In the other parts of Sea & Space, we look upon the oceans from various perspectives, mostly related to ecology and navigation. Oceans of Water deals with the at the investigation of some of the basic properties of the predominant element of the oceans - water. Water is not only present in oceans and rivers, it is also found in the atmosphere, in trees and animals (as part of the biomass), in rocks - and in ourselves. Each second, our planet transforms huge quantities of water in different cycles, from liquid to gas, from liquid to solid, from solid to liquid, from gas to solid, from solid to gas.
The Pacific Thunderstorm on this image involves several of these transitions. (NASA image, obtained from the Columbia Space Shuttle).
But there is also plenty of water outside the Earth, in space.
Recent research has shown that water is present in much larger quantities than thought before, both on the Moon, in the outer solar system, in the atmospheres of giant stars and in the interstellar clouds of dust and gas.
This part of the "Sea & Space" programme aims at explaining the universal presence of this molecule that is so crucial for life on Earth. It introduces various interdisciplinary aspects (physics, chemistry, mathematics, geography, biology, astronomy) in order to find out where there is water and how this precious resource influences the habitability of our planet, as compared to its sister planets, Mars and Venus.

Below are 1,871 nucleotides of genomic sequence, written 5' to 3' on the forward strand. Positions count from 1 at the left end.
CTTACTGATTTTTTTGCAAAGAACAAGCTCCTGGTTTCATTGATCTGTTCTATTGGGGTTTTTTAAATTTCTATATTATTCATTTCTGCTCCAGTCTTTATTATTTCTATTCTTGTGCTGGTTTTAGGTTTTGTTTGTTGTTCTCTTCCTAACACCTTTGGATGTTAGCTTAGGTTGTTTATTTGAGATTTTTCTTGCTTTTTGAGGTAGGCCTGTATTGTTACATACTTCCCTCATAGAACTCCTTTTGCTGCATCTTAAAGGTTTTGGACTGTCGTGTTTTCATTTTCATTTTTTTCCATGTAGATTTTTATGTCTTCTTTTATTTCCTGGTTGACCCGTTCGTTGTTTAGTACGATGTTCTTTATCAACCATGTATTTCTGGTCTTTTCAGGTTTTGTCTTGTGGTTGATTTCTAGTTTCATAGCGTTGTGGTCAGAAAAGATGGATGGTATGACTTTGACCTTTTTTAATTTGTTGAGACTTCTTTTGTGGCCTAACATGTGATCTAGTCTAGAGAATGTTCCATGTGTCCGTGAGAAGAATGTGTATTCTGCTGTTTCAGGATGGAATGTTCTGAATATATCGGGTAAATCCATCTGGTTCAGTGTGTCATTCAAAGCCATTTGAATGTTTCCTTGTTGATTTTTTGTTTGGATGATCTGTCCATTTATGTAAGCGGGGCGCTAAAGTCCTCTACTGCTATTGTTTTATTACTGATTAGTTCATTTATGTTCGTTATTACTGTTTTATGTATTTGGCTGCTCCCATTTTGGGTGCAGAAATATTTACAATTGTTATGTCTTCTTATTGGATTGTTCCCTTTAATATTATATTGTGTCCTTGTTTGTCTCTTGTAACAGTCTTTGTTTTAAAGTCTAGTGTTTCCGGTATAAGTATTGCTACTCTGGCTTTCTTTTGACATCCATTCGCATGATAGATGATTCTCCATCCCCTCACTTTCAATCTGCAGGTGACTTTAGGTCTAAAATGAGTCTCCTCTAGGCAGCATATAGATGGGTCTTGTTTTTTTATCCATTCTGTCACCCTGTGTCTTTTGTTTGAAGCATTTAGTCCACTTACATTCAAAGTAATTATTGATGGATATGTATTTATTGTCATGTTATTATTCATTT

Most of this information is web based, and there are many related links, some selected exercises, etc. This may be useful for those participants who intend to participate in the Newspaper "contest" and may serve as basis for an "article". Water is indeed an important aspect of the overall theme "Sea & Space"!
The principal research areas proposed to the participants are:
In what follows, we will take a look at different approaches to the subject of water:
Water and Humanity
This presentation about water on the Earth and in the Universe is part of the Sea & Space programme. Please send suggestions and ideas for experiments to the address below!
This section of Sea & Space is written by:Dr. Bernard PELLEQUER